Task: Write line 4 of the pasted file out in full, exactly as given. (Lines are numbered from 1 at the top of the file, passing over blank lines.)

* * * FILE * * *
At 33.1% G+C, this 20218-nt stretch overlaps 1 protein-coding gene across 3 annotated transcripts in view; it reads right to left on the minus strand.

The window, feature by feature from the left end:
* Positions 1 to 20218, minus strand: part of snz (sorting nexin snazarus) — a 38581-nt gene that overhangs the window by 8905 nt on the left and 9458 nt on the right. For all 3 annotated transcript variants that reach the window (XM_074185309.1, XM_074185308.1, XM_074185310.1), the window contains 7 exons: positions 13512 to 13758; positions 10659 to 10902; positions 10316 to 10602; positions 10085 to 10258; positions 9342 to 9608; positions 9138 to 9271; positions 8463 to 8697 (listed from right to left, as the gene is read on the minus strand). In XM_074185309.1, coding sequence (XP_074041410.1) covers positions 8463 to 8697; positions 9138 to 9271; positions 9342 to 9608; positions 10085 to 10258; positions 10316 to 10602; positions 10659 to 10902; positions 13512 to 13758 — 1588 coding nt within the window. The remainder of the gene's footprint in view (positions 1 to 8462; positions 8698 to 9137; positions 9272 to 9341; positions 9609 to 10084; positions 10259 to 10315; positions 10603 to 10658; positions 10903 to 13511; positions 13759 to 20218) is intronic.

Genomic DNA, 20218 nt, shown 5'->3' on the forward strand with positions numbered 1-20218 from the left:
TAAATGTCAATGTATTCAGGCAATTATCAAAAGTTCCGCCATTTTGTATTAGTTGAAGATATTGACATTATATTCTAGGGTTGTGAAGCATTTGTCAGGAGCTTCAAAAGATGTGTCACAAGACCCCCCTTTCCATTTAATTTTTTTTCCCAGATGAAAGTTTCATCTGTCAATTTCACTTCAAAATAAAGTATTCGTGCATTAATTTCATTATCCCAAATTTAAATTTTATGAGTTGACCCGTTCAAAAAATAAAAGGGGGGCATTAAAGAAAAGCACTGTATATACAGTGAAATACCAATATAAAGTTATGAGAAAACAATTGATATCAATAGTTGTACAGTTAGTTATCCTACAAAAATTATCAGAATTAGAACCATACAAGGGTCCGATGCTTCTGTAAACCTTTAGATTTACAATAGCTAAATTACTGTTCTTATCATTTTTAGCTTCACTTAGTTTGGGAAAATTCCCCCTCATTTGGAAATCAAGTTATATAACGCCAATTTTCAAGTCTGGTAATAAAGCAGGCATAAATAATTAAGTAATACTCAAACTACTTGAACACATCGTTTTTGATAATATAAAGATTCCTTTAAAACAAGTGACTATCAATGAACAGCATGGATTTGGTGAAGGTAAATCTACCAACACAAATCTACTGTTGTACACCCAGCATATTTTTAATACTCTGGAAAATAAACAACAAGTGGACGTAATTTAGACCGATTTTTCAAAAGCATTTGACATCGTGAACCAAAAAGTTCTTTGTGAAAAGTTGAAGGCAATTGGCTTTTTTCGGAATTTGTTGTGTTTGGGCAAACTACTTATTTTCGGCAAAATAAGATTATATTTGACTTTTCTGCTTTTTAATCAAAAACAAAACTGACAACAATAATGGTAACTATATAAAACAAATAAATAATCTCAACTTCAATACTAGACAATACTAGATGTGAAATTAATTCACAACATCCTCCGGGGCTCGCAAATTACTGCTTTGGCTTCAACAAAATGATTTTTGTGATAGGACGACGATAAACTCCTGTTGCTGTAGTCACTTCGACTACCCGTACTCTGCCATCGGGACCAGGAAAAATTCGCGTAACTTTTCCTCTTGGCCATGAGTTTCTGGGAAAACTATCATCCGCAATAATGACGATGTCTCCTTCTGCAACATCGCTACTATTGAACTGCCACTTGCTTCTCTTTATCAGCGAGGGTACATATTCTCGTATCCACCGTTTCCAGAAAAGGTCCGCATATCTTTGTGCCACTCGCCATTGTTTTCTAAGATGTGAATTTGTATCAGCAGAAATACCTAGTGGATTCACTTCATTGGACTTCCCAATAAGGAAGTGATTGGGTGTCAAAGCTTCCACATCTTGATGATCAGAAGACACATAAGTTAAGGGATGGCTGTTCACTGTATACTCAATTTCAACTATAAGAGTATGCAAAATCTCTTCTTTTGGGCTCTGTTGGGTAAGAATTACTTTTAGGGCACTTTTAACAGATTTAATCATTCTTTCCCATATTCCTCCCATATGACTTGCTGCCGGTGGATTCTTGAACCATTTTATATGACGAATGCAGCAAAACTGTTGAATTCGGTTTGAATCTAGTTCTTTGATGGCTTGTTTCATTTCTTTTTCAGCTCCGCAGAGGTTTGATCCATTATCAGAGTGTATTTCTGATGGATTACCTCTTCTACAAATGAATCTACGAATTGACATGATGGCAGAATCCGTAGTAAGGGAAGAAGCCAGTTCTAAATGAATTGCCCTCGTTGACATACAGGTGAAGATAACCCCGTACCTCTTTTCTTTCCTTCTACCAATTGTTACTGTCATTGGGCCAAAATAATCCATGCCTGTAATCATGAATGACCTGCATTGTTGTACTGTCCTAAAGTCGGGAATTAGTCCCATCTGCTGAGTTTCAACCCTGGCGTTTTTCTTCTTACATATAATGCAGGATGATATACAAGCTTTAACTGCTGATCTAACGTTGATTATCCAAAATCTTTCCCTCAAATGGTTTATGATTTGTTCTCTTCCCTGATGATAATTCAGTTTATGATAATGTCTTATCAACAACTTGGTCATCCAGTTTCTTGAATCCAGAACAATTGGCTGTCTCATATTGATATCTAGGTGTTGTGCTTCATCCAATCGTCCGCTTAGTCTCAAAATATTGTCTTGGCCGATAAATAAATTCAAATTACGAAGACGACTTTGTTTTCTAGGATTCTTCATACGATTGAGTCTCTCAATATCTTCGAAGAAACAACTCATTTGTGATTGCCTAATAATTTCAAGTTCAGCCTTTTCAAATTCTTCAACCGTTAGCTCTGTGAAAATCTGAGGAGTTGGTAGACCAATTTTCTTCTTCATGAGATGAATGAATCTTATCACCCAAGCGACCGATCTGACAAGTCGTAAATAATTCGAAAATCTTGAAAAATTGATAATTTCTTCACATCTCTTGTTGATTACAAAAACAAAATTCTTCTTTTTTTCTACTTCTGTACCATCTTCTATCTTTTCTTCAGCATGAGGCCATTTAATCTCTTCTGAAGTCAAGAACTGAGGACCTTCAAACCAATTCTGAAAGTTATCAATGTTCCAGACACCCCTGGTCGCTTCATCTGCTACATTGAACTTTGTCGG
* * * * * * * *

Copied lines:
Genomic DNA, 20218 nt, shown 5'->3' on the forward strand with positions numbered 1-20218 from the left: